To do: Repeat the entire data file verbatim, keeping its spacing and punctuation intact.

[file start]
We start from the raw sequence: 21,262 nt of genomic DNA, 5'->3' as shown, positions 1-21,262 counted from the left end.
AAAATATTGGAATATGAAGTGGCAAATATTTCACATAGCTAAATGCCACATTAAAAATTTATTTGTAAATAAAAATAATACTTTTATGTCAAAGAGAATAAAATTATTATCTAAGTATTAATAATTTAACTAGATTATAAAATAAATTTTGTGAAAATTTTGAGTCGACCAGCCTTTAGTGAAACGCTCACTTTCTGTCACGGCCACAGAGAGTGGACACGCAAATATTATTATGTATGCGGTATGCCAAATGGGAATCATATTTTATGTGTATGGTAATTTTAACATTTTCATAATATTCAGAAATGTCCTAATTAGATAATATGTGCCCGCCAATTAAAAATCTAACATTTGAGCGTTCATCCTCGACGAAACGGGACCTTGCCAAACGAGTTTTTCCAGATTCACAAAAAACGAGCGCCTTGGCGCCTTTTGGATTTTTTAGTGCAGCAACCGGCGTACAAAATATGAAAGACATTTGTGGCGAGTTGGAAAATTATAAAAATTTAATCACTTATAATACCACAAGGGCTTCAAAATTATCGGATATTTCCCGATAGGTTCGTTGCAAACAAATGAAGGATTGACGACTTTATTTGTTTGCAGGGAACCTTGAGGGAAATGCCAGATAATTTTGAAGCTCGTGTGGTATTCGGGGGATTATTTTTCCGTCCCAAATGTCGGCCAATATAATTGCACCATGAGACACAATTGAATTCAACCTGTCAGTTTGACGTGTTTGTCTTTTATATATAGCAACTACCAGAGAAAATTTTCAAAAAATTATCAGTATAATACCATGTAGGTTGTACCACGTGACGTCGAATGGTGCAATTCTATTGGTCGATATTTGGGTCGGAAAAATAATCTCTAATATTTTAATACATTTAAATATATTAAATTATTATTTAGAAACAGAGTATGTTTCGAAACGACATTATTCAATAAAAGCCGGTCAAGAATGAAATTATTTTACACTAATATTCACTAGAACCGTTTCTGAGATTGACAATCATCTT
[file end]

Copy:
We start from the raw sequence: 21,262 nt of genomic DNA, 5'->3' as shown, positions 1-21,262 counted from the left end.
AAAATATTGGAATATGAAGTGGCAAATATTTCACATAGCTAAATGCCACATTAAAAATTTATTTGTAAATAAAAATAATACTTTTATGTCAAAGAGAATAAAATTATTATCTAAGTATTAATAATTTAACTAGATTATAAAATAAATTTTGTGAAAATTTTGAGTCGACCAGCCTTTAGTGAAACGCTCACTTTCTGTCACGGCCACAGAGAGTGGACACGCAAATATTATTATGTATGCGGTATGCCAAATGGGAATCATATTTTATGTGTATGGTAATTTTAACATTTTCATAATATTCAGAAATGTCCTAATTAGATAATATGTGCCCGCCAATTAAAAATCTAACATTTGAGCGTTCATCCTCGACGAAACGGGACCTTGCCAAACGAGTTTTTCCAGATTCACAAAAAACGAGCGCCTTGGCGCCTTTTGGATTTTTTAGTGCAGCAACCGGCGTACAAAATATGAAAGACATTTGTGGCGAGTTGGAAAATTATAAAAATTTAATCACTTATAATACCACAAGGGCTTCAAAATTATCGGATATTTCCCGATAGGTTCGTTGCAAACAAATGAAGGATTGACGACTTTATTTGTTTGCAGGGAACCTTGAGGGAAATGCCAGATAATTTTGAAGCTCGTGTGGTATTCGGGGGATTATTTTTCCGTCCCAAATGTCGGCCAATATAATTGCACCATGAGACACAATTGAATTCAACCTGTCAGTTTGACGTGTTTGTCTTTTATATATAGCAACTACCAGAGAAAATTTTCAAAAAATTATCAGTATAATACCATGTAGGTTGTACCACGTGACGTCGAATGGTGCAATTCTATTGGTCGATATTTGGGTCGGAAAAATAATCTCTAATATTTTAATACATTTAAATATATTAAATTATTATTTAGAAACAGAGTATGTTTCGAAACGACATTATTCAATAAAAGCCGGTCAAGAATGAAATTATTTTACACTAATATTCACTAGAACCGTTTCTGAGATTGACAATCATCTT